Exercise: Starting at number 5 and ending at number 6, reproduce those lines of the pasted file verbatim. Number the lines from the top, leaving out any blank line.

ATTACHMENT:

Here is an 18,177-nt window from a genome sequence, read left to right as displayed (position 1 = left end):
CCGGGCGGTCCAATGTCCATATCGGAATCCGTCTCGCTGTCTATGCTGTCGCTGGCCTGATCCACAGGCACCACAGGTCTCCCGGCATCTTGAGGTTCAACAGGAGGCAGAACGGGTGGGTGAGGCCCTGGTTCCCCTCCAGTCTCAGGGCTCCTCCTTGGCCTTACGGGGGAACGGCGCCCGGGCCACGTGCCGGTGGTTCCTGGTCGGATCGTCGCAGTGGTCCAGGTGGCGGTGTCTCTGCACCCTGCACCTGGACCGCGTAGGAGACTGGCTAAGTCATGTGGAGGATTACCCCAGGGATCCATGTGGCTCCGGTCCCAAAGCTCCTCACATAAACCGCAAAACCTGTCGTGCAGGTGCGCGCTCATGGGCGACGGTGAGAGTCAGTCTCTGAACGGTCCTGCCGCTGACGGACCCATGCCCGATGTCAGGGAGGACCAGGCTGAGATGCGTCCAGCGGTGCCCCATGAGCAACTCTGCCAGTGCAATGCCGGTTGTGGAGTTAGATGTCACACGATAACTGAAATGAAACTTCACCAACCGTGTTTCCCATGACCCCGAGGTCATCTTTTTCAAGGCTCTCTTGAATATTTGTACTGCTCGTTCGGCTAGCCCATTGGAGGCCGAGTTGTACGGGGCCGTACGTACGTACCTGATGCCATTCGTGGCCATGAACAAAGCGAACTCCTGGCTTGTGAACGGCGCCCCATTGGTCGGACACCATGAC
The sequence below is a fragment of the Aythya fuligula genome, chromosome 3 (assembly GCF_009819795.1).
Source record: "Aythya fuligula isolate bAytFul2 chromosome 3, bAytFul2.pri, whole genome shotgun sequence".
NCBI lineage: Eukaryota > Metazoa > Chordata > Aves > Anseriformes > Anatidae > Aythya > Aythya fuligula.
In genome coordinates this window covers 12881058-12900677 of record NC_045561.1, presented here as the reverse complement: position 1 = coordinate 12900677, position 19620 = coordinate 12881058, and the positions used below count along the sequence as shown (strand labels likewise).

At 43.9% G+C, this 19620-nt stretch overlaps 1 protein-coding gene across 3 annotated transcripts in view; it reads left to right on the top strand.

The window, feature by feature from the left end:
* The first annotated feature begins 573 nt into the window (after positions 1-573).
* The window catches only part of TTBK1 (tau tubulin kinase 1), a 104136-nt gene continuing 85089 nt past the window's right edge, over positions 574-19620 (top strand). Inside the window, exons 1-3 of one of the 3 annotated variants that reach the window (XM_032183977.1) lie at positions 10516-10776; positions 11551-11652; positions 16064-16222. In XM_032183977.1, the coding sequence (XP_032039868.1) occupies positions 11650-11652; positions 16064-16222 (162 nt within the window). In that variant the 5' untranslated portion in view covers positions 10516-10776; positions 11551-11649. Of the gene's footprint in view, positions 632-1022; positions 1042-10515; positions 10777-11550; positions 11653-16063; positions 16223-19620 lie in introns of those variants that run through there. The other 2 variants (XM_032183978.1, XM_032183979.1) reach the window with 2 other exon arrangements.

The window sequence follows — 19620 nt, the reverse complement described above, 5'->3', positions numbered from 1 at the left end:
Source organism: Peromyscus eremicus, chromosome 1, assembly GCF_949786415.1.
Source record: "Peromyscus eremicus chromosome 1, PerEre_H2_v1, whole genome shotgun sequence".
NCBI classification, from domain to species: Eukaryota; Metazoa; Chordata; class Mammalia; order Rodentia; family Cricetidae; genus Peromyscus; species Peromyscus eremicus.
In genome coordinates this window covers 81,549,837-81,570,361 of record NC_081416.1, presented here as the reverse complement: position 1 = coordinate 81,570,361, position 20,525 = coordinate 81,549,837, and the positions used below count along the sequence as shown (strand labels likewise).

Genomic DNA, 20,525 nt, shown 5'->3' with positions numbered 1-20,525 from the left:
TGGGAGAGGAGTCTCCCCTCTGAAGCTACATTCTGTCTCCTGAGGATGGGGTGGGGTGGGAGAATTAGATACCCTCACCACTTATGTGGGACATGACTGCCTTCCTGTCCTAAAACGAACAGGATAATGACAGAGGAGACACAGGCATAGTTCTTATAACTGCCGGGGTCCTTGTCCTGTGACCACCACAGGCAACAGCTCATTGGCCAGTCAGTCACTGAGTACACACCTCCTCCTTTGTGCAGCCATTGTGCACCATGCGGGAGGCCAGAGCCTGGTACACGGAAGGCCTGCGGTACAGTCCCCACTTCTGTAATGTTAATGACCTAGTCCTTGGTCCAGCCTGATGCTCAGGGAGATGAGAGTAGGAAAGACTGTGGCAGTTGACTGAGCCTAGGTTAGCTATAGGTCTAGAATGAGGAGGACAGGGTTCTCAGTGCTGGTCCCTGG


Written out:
NCBI lineage: Eukaryota > Metazoa > Chordata > Aves > Anseriformes > Anatidae > Aythya > Aythya fuligula.
In genome coordinates this window covers 12881058-12900677 of record NC_045561.1, presented here as the reverse complement: position 1 = coordinate 12900677, position 19620 = coordinate 12881058, and the positions used below count along the sequence as shown (strand labels likewise).